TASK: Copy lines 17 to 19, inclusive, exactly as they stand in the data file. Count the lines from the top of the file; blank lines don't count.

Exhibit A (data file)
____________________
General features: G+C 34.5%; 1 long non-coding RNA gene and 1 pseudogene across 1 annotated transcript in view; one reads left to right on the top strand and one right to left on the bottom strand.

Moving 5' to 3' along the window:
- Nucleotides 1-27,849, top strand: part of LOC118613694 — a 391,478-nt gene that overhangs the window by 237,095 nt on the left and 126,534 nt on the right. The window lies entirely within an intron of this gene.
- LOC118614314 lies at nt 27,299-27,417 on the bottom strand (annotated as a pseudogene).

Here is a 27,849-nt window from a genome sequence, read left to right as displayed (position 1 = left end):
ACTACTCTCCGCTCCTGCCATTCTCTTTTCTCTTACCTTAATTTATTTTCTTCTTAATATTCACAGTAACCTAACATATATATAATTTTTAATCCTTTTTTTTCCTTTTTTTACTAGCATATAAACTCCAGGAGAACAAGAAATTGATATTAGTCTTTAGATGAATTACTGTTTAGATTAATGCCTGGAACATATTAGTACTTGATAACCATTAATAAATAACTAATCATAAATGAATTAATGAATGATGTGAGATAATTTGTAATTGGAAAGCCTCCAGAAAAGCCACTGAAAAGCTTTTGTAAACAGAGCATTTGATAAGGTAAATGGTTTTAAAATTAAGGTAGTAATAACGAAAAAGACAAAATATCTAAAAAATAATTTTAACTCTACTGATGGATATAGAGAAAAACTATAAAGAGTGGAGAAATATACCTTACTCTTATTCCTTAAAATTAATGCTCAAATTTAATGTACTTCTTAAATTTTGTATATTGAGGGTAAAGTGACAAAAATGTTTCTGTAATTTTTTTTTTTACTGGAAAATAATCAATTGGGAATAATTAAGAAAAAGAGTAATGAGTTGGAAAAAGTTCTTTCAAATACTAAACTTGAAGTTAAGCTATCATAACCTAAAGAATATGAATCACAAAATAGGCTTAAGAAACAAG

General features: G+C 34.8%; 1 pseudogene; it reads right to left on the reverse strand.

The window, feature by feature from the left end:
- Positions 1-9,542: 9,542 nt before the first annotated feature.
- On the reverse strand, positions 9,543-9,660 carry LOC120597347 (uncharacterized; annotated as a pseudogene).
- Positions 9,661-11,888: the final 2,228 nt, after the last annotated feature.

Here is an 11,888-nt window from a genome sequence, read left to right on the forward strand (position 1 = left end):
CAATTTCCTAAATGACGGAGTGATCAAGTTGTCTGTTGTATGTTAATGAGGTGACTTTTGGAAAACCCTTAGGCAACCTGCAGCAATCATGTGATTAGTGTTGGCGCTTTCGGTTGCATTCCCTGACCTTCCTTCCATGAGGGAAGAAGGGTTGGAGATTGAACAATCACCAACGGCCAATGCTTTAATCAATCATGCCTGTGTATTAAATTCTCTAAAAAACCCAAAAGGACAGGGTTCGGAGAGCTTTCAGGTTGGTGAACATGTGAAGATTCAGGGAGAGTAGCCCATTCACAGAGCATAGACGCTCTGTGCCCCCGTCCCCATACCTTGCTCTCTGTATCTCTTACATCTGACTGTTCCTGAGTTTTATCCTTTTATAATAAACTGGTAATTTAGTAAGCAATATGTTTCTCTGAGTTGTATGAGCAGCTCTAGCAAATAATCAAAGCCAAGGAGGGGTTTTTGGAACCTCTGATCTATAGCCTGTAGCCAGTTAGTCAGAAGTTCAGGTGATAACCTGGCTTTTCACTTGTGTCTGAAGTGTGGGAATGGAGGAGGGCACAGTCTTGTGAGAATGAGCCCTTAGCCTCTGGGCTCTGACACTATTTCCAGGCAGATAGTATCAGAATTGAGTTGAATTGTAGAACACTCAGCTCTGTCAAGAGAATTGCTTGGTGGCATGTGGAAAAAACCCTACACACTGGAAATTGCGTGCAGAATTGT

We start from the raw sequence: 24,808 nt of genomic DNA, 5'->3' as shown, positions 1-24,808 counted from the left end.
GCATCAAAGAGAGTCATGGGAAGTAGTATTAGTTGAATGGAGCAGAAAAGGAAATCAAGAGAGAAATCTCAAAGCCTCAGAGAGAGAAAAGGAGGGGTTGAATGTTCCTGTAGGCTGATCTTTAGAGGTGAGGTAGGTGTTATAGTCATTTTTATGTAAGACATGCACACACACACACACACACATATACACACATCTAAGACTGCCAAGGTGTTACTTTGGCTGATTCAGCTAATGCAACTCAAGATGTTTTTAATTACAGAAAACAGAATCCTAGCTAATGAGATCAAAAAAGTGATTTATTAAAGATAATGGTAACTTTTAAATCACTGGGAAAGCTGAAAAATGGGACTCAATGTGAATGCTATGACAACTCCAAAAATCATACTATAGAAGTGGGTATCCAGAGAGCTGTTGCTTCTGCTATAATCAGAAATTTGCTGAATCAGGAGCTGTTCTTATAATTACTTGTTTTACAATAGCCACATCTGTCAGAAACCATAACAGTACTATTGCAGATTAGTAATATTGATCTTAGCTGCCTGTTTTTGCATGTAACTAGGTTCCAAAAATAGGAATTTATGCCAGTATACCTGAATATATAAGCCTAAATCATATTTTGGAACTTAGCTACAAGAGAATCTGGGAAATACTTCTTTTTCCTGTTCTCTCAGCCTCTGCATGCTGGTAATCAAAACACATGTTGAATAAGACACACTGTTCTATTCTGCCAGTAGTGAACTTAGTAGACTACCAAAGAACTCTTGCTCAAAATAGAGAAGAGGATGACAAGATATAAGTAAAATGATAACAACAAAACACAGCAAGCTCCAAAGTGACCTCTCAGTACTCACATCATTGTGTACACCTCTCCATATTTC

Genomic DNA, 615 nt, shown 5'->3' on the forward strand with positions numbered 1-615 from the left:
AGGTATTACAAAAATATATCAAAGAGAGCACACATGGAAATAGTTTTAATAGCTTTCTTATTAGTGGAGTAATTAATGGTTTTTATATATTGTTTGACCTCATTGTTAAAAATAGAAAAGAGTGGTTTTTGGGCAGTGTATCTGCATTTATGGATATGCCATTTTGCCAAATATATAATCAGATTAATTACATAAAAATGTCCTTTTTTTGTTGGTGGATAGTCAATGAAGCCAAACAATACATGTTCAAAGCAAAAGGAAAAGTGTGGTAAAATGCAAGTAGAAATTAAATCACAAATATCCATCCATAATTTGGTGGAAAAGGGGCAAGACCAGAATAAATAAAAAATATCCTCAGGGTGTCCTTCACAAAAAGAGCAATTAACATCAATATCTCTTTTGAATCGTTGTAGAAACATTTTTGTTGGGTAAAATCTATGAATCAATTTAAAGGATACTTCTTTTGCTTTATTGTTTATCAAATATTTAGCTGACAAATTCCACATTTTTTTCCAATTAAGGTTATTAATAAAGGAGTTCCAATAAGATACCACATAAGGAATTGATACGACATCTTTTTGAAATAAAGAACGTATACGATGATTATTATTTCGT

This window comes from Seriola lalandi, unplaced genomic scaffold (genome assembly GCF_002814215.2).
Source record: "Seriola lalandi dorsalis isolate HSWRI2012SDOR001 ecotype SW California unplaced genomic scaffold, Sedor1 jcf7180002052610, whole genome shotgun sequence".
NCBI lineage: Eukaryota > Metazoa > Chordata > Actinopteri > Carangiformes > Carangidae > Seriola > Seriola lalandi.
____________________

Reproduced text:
AGGTATTACAAAAATATATCAAAGAGAGCACACATGGAAATAGTTTTAATAGCTTTCTTATTAGTGGAGTAATTAATGGTTTTTATATATTGTTTGACCTCATTGTTAAAAATAGAAAAGAGTGGTTTTTGGGCAGTGTATCTGCATTTATGGATATGCCATTTTGCCAAATATATAATCAGATTAATTACATAAAAATGTCCTTTTTTTGTTGGTGGATAGTCAATGAAGCCAAACAATACATGTTCAAAGCAAAAGGAAAAGTGTGGTAAAATGCAAGTAGAAATTAAATCACAAATATCCATCCATAATTTGGTGGAAAAGGGGCAAGACCAGAATAAATAAAAAATATCCTCAGGGTGTCCTTCACAAAAAGAGCAATTAACATCAATATCTCTTTTGAATCGTTGTAGAAACATTTTTGTTGGGTAAAATCTATGAATCAATTTAAAGGATACTTCTTTTGCTTTATTGTTTATCAAATATTTAGCTGACAAATTCCACATTTTTTTCCAATTAAGGTTATTAATAAAGGAGTTCCAATAAGATACCACATAAGGAATTGATACGACATCTTTTTGAAATAAAGAACGTATACGATGATTATTATTTCGT

This window comes from Seriola lalandi, unplaced genomic scaffold (genome assembly GCF_002814215.2).
Source record: "Seriola lalandi dorsalis isolate HSWRI2012SDOR001 ecotype SW California unplaced genomic scaffold, Sedor1 jcf7180002052610, whole genome shotgun sequence".